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Influence of heavy metals and PCBs pollution on the enzyme activity and microbial community of paddy soils around an e-waste recycling workshop.

Tang X, Hashmi MZ, Long D, Chen L, Khan MI, Shen C - Int J Environ Res Public Health (2014)

Bottom Line: The results indicated that the heavy metal and PCB pollution did not differ significantly with an increase of the sampling point distances (5 to 30 m).However, a slight influence for soil microbial communities could be found based on DGGE, the Shannon index and PCA analysis.The present study suggests that the contamination stress of heavy metals and PCBs might have a slight influence on microbial activity in paddy soils.

View Article: PubMed Central - PubMed

Affiliation: College of Environmental and Natural Resource Sciences, Zhejiang University, Hangzhou 310058, China. xianjin@zju.edu.cn.

ABSTRACT
Due to the emerging environmental issues related to e-waste there is concern about the quality of paddy soils near e-waste workshops. The levels of heavy metals and PCBs and their influence on the enzyme activity and microbial community of paddy soils obtained from the immediate vicinity of an e-waste workshop were investigated in the present study. The results indicated that the heavy metal and PCB pollution did not differ significantly with an increase of the sampling point distances (5 to 30 m). The concentration of Cd (2.16 mg·kg-1) and Cu (69.2 mg·kg-1) were higher, and the PCB pollution was also serious, ranging from 4.9 to 21.6 μg·kg-1. The highest enzyme activity was found for urease compared to phosphatase and catalase, and a fluctuating trend in soil enzyme activity was observed in soils from different sampling sites. The microbial analysis revealed that there was no apparent correlation between the microbial community and the pollutants. However, a slight influence for soil microbial communities could be found based on DGGE, the Shannon index and PCA analysis. The present study suggests that the contamination stress of heavy metals and PCBs might have a slight influence on microbial activity in paddy soils. This study provides the baseline data for enzyme activities and microbial communities in paddy soil under the influence of mixed contamination.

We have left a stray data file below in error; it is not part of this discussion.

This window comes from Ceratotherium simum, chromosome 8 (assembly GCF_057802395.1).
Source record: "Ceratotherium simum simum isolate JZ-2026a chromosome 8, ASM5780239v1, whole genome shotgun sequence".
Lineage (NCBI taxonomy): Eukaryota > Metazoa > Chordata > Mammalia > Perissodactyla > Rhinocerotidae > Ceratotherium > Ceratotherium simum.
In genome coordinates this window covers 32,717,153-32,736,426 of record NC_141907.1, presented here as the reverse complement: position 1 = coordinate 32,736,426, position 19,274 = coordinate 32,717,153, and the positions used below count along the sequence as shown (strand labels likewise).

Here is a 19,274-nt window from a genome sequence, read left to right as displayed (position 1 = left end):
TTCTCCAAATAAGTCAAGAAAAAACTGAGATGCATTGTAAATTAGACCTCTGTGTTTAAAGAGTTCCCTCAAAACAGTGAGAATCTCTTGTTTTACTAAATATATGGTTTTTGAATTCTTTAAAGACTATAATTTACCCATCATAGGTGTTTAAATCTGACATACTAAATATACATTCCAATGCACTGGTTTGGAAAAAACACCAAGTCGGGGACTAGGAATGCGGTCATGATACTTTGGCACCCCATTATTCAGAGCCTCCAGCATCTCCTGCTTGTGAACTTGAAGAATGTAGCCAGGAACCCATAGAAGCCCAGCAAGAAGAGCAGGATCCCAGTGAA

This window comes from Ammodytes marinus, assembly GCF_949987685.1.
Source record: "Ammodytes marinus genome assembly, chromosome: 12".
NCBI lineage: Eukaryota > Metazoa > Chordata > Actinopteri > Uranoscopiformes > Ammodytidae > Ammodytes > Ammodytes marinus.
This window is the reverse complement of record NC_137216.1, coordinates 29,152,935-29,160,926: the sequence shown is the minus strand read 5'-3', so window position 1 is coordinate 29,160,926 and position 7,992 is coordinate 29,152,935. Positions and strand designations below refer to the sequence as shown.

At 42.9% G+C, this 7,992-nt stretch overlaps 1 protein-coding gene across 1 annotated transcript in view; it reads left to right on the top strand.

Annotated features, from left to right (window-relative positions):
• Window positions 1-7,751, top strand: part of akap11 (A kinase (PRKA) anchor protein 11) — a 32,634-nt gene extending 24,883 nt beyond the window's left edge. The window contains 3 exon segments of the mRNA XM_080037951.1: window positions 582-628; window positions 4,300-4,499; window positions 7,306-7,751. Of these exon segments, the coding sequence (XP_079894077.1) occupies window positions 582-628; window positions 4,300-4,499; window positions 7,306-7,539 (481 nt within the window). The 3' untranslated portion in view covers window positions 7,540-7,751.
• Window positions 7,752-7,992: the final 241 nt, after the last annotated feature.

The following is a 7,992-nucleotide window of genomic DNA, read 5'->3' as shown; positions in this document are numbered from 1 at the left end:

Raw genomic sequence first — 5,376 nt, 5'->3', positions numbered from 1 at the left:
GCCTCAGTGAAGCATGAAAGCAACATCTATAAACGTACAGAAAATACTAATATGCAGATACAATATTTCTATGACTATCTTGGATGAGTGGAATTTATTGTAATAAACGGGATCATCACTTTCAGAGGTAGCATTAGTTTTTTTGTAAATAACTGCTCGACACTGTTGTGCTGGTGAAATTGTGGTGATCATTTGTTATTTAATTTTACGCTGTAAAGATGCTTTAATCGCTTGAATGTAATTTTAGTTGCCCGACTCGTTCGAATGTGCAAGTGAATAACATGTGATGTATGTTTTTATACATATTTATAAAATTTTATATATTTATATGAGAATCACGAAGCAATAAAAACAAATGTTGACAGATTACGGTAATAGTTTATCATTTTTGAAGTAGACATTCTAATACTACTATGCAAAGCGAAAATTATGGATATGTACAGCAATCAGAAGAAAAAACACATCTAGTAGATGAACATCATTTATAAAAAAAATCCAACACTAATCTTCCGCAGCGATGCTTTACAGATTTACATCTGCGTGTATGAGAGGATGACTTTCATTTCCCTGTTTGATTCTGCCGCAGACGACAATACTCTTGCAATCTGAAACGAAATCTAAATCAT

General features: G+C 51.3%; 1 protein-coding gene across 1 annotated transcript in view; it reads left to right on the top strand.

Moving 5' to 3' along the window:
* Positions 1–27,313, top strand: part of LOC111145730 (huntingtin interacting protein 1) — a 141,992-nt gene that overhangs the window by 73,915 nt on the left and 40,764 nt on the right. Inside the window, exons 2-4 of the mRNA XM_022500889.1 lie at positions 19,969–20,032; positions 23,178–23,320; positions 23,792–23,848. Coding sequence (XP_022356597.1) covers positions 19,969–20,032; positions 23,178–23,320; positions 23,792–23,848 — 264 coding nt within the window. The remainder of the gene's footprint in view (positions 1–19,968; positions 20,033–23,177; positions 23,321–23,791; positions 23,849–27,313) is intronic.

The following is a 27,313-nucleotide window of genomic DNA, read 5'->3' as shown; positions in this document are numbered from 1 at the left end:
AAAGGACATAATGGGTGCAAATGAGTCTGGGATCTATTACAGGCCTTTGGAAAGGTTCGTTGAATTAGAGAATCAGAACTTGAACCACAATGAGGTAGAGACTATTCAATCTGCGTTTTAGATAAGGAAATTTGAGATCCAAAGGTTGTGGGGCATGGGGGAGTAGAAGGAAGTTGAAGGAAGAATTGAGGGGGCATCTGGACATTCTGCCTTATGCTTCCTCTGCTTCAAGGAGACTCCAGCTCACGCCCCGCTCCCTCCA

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Map of study area and the six sampling points (P1–P6).
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ijerph-11-03118-f001: Map of study area and the six sampling points (P1–P6).

Mentions: A typical workshop, which was located in the Anrong village of Taizhou and was mostly used to dispose of scrap wires and cables, was selected in the present study. The e-waste activities have been going on in this workshop for over 30 years and the techniques used include manual dismantling of fractions, and open burning of wire and cable to recover metals, etc. Specially, there was no air or water pollution control measures in this workshop and the generated pollution was released directly into the surrounding environment. A paddy field close to the workshop, as shown in Figure 1, was used to collect the surface soil samples (depth of 0~15 cm). Six soil sampling sites (P1, P2, P3, P4, P5 and P6) were selected at 5 m intervals on a line out from the workshop location, each at a distance of 5, 10, 15, 20, 25 and 30 m from the workshop. At each sampling location, three subsamples (0–15 cm) were collected and pooled together to make one representative sample of about 1,000 g in size. Following the sampling, plants, stones and other items were carefully removed. Soil samples were then stored at 4 and −20 °C for further chemical and biological analysis [23].